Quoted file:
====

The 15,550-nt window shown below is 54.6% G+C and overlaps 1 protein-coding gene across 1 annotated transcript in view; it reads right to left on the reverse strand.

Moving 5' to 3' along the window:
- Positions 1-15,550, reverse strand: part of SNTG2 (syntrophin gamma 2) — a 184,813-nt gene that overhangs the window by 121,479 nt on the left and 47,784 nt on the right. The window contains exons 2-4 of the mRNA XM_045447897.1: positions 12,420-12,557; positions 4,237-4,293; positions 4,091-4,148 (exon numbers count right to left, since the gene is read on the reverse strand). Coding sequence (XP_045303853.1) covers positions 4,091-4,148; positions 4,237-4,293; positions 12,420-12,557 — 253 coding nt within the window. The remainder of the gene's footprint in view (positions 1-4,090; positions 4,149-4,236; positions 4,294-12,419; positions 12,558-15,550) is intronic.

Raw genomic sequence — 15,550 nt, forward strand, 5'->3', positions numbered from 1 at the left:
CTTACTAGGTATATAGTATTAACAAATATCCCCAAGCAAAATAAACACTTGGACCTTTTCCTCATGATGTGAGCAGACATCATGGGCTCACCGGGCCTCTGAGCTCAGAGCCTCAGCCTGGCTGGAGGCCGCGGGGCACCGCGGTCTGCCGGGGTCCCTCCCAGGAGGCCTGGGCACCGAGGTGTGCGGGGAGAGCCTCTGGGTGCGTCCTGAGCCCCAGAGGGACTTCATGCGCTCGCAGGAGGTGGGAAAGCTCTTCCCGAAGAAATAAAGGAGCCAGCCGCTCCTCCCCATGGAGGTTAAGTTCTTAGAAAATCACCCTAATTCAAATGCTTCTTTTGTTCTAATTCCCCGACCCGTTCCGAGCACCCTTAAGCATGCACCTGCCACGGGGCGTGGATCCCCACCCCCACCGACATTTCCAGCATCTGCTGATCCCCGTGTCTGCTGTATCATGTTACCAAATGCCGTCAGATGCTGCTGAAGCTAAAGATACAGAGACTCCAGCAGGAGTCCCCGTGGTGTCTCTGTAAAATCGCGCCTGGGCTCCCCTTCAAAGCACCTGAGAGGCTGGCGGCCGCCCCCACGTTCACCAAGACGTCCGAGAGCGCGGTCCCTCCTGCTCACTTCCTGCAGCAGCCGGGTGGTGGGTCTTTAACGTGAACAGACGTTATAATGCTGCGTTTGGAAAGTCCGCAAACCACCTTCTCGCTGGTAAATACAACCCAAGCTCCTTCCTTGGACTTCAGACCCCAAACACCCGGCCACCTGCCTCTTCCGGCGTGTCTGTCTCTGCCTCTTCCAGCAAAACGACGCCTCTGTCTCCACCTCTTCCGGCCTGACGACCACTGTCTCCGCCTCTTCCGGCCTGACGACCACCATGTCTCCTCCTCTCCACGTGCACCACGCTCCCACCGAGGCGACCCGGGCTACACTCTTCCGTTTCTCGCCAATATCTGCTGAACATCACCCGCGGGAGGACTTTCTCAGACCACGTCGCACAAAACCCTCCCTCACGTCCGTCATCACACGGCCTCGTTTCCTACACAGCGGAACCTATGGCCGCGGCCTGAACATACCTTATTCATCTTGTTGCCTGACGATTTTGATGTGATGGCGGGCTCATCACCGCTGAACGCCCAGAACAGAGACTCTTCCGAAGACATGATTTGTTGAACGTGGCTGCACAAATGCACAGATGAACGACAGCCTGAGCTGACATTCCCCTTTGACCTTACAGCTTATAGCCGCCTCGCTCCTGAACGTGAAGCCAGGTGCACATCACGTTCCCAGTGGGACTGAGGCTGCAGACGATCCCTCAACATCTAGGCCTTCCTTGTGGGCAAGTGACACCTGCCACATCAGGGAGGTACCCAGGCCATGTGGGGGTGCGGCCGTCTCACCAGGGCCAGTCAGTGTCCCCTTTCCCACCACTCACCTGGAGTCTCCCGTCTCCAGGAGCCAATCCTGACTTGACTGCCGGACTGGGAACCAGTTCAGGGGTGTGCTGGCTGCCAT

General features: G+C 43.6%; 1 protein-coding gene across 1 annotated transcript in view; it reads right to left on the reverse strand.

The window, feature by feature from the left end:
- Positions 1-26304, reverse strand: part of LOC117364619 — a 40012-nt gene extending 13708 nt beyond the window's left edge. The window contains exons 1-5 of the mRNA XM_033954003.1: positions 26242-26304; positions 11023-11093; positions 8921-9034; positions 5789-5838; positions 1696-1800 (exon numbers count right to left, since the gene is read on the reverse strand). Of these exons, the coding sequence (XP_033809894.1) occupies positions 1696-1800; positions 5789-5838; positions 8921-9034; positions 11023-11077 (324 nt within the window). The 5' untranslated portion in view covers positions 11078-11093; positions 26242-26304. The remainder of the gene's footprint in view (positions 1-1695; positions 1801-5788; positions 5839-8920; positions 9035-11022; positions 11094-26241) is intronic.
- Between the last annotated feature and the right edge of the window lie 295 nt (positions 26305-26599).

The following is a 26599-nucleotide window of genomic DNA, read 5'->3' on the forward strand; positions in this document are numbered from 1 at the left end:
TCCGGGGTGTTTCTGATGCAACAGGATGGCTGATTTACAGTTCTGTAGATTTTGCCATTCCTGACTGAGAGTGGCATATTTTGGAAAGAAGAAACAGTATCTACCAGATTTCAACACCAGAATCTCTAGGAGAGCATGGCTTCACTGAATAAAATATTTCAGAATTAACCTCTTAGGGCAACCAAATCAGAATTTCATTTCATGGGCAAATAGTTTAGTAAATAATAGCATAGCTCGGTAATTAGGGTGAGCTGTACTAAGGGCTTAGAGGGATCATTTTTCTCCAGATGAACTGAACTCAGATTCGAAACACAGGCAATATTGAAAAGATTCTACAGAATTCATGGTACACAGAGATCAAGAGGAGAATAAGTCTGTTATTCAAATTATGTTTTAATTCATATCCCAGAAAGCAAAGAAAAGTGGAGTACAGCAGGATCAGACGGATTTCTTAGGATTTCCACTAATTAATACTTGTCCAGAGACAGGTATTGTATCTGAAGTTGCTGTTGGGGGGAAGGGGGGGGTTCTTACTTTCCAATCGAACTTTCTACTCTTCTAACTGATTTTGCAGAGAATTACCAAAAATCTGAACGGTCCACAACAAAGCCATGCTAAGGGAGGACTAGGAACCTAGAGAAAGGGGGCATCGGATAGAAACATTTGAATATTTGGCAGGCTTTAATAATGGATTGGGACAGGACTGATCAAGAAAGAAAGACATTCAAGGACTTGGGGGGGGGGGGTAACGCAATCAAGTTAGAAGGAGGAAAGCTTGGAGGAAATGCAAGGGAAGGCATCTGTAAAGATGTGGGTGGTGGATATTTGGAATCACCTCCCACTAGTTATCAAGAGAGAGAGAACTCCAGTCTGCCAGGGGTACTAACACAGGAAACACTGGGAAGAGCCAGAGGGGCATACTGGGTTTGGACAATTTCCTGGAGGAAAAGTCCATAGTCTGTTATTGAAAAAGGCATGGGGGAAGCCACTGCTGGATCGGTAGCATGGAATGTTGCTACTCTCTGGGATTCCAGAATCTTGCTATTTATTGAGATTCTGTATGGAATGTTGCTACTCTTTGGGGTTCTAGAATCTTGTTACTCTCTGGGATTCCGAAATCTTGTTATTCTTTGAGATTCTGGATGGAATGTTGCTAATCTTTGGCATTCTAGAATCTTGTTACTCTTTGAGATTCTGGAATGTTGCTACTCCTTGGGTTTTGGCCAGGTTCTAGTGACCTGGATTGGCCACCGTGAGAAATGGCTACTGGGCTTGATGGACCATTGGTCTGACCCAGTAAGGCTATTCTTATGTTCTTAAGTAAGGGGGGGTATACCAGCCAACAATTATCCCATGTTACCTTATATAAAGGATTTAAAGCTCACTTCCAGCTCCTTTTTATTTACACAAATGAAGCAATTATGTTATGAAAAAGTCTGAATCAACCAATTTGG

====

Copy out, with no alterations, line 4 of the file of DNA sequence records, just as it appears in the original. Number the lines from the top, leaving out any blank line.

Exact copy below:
Raw genomic sequence — 15,550 nt, forward strand, 5'->3', positions numbered from 1 at the left: